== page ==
We would like to implore Frank and Mary Skillern, the owners of a 4,250-square-foot townhouse at 127 East 62nd Street, not to sell.
The property is listed with with Douglas Elliman’s Sabrina Saltiel for $9.45 million, but who other than the Skillerns, he the former CEO of American Express Centurion Bank, she an interior decorator—both avid patrons of the arts—would maintain an array of ceramic dioramas depicting Shakespearean scenes on the lighted glass shelves in the dining room? Who would keep the subterranean “cabaret room,” dark and shiny with marble floors—outfitted with a PA system and a baby grand—cozy with guests tapping to the tunes of Patti Lupone and Michael Feinstein, who’ve both performed here? Who else would hang the hallways of upper floors with original, whimsical Miros and sly Hirschfeld caricatures?
The answer is practically no one.
When we visited recently with Susan Bands, a family friend of Ms. Skillern and a broker with Marcus and Millichap who is helping with the listing, Ms. Bands shared the Observer’s hope that the home, whose asking price was reduced in November by $1 million, find a buyer that appreciates its current charms. For it is not just the Skillerns’ cultured collectibles that give the place character, and it would be a shame, we agreed, to strip away its aristocratic flourishes—even if they are a touch old-fashioned.
The stately five-story with five fireplaces, four bedrooms and a skylighted media room that opens on a cedar-plank roof deck, went up in the late 1800s. Its ornate motifs recall the wedding cake interiors—and ballgowns—of Disney’s Beauty and the Beast.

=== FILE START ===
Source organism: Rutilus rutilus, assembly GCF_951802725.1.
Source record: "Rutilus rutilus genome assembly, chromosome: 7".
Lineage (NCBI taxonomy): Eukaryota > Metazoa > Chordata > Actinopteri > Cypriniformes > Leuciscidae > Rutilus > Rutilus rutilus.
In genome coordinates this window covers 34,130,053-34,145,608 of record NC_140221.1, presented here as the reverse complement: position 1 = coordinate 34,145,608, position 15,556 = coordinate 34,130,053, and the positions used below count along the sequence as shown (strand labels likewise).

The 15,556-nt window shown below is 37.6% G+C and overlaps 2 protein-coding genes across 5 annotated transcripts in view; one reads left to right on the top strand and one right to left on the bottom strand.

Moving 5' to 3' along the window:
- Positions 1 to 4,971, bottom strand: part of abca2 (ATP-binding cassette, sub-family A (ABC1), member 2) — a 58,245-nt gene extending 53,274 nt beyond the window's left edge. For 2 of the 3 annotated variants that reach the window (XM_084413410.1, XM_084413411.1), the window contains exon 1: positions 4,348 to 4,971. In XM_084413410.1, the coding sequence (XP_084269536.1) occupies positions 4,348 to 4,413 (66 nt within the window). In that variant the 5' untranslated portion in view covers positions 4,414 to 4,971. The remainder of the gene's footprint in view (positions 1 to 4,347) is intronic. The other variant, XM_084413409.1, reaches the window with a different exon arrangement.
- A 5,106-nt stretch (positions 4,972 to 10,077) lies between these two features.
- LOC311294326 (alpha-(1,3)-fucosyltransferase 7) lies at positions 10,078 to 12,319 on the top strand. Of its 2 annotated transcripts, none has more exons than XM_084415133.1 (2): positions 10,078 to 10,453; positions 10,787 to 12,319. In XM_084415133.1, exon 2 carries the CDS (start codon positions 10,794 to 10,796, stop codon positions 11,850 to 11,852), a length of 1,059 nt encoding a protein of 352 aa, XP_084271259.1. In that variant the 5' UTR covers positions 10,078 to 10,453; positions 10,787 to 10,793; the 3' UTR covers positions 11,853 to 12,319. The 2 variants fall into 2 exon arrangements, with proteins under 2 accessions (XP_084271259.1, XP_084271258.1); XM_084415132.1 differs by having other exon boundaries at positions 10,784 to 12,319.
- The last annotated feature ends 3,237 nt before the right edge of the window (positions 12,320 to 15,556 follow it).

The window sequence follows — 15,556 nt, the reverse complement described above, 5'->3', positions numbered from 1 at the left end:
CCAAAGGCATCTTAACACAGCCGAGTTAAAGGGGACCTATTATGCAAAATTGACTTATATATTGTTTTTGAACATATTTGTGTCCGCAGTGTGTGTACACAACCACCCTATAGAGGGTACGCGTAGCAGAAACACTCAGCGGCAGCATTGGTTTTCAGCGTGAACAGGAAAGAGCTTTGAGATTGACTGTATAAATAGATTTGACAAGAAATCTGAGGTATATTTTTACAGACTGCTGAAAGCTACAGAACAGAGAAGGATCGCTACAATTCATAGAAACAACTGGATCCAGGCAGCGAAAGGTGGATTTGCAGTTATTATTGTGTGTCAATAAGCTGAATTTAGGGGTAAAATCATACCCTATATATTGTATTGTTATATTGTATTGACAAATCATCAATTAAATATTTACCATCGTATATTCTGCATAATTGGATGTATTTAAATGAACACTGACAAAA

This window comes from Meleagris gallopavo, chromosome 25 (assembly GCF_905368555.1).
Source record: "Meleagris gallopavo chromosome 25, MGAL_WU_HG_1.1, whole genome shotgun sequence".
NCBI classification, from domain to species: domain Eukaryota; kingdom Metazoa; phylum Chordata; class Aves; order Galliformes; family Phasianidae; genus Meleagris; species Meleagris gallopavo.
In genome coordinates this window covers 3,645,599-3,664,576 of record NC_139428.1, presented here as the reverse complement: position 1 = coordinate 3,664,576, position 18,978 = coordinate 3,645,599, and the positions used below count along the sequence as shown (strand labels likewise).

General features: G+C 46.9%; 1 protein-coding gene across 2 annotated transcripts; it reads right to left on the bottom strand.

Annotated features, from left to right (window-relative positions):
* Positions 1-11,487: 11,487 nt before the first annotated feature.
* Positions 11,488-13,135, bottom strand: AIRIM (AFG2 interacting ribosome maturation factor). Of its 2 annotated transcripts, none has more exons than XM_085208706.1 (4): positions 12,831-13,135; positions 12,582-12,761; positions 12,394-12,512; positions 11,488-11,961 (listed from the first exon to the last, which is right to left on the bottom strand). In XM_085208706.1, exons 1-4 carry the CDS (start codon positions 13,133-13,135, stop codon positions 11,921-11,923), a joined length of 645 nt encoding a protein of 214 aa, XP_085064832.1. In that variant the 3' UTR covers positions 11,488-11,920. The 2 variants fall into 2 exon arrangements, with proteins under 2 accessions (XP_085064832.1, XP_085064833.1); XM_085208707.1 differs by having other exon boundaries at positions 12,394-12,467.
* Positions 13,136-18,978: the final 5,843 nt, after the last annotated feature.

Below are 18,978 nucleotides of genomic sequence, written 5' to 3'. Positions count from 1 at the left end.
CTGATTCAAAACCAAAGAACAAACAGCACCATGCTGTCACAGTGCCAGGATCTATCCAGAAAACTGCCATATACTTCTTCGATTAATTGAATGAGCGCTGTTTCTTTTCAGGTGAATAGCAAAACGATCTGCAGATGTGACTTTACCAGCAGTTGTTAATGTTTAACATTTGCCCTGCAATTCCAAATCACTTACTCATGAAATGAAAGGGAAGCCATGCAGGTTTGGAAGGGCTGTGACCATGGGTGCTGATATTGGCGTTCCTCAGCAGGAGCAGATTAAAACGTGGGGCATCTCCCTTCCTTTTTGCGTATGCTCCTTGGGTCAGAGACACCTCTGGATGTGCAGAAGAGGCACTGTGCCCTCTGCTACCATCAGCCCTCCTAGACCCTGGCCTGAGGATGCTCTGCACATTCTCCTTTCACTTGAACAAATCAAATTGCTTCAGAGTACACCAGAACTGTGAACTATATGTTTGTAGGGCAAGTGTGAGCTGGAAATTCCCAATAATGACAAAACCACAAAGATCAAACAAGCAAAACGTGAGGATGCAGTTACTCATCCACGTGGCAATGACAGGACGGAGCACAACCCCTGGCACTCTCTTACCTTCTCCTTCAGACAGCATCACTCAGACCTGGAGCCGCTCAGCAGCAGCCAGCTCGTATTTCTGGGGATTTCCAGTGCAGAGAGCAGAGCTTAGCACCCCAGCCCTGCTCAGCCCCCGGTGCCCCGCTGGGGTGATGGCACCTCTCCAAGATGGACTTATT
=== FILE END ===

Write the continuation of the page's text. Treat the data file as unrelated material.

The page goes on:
Made in Neo-Grec style, the home sports intricate wallpaper with repeating floral patterns, massive fluted pillars and great quantities of baroque molding and trim. There are heavy, gold-framed mirrors and hefty chandeliers. There’s a library done in red and currently lined with volumes of American history interspersed with small busts of Abraham Lincoln. One imagines the home as an ideal locale for games of hide-and-seek among a certain class of precocious, studious youngster.
None was present during our brief stay, however, but for a well-groomed, small white dog that yapped at the Observer with the shrill admixture of pride and fear peculiar to toy breeds.
“That’s enough, Gracie,” Ms. Skillern told the dog, betraying a soft hint of her Southern lineage. “You only need to comment.”